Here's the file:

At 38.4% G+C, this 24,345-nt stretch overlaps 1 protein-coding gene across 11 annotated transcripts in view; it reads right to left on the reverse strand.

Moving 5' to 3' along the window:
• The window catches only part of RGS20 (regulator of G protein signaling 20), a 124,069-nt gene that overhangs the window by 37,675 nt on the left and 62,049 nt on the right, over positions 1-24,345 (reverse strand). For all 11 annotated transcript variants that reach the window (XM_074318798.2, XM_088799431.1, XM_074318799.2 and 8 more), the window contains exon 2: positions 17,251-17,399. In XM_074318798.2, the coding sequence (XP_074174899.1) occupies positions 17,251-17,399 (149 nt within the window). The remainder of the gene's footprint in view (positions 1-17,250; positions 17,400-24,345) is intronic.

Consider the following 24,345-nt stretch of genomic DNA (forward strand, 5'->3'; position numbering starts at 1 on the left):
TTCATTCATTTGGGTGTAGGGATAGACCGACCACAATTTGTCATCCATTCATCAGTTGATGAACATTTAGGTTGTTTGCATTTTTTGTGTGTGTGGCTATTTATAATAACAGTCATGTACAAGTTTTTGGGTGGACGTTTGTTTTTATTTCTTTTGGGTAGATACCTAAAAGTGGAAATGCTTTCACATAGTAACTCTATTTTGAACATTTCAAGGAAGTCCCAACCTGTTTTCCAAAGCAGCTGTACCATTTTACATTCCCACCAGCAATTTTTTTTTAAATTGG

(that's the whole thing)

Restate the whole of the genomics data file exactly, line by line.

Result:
At 38.4% G+C, this 24,345-nt stretch overlaps 1 protein-coding gene across 11 annotated transcripts in view; it reads right to left on the reverse strand.

Moving 5' to 3' along the window:
• The window catches only part of RGS20 (regulator of G protein signaling 20), a 124,069-nt gene that overhangs the window by 37,675 nt on the left and 62,049 nt on the right, over positions 1-24,345 (reverse strand). For all 11 annotated transcript variants that reach the window (XM_074318798.2, XM_088799431.1, XM_074318799.2 and 8 more), the window contains exon 2: positions 17,251-17,399. In XM_074318798.2, the coding sequence (XP_074174899.1) occupies positions 17,251-17,399 (149 nt within the window). The remainder of the gene's footprint in view (positions 1-17,250; positions 17,400-24,345) is intronic.

Consider the following 24,345-nt stretch of genomic DNA (forward strand, 5'->3'; position numbering starts at 1 on the left):
TTCATTCATTTGGGTGTAGGGATAGACCGACCACAATTTGTCATCCATTCATCAGTTGATGAACATTTAGGTTGTTTGCATTTTTTGTGTGTGTGGCTATTTATAATAACAGTCATGTACAAGTTTTTGGGTGGACGTTTGTTTTTATTTCTTTTGGGTAGATACCTAAAAGTGGAAATGCTTTCACATAGTAACTCTATTTTGAACATTTCAAGGAAGTCCCAACCTGTTTTCCAAAGCAGCTGTACCATTTTACATTCCCACCAGCAATTTTTTTTTAAATTGG